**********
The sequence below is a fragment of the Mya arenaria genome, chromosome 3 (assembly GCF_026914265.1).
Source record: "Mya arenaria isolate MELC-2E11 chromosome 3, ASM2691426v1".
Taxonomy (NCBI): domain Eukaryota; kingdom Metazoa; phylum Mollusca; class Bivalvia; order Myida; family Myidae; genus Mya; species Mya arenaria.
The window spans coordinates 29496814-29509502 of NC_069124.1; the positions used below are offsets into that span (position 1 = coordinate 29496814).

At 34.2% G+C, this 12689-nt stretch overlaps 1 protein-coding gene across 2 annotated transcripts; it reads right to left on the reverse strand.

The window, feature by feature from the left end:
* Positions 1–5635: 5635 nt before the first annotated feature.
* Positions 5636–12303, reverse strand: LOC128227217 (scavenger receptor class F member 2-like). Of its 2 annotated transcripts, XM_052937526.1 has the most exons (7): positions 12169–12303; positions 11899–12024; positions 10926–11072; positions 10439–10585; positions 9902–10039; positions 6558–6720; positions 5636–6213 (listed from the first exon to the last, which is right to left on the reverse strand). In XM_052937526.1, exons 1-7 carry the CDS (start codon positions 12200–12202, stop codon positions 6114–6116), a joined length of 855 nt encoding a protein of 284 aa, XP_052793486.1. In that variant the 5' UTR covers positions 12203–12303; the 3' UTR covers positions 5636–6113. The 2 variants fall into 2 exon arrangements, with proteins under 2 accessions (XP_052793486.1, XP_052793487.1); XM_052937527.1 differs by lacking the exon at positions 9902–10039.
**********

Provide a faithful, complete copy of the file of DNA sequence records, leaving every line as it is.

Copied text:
The sequence below is a fragment of the Mya arenaria genome, chromosome 3 (assembly GCF_026914265.1).
Source record: "Mya arenaria isolate MELC-2E11 chromosome 3, ASM2691426v1".
Taxonomy (NCBI): domain Eukaryota; kingdom Metazoa; phylum Mollusca; class Bivalvia; order Myida; family Myidae; genus Mya; species Mya arenaria.
The window spans coordinates 29496814-29509502 of NC_069124.1; the positions used below are offsets into that span (position 1 = coordinate 29496814).

At 34.2% G+C, this 12689-nt stretch overlaps 1 protein-coding gene across 2 annotated transcripts; it reads right to left on the reverse strand.

The window, feature by feature from the left end:
* Positions 1–5635: 5635 nt before the first annotated feature.
* Positions 5636–12303, reverse strand: LOC128227217 (scavenger receptor class F member 2-like). Of its 2 annotated transcripts, XM_052937526.1 has the most exons (7): positions 12169–12303; positions 11899–12024; positions 10926–11072; positions 10439–10585; positions 9902–10039; positions 6558–6720; positions 5636–6213 (listed from the first exon to the last, which is right to left on the reverse strand). In XM_052937526.1, exons 1-7 carry the CDS (start codon positions 12200–12202, stop codon positions 6114–6116), a joined length of 855 nt encoding a protein of 284 aa, XP_052793486.1. In that variant the 5' UTR covers positions 12203–12303; the 3' UTR covers positions 5636–6113. The 2 variants fall into 2 exon arrangements, with proteins under 2 accessions (XP_052793486.1, XP_052793487.1); XM_052937527.1 differs by lacking the exon at positions 9902–10039.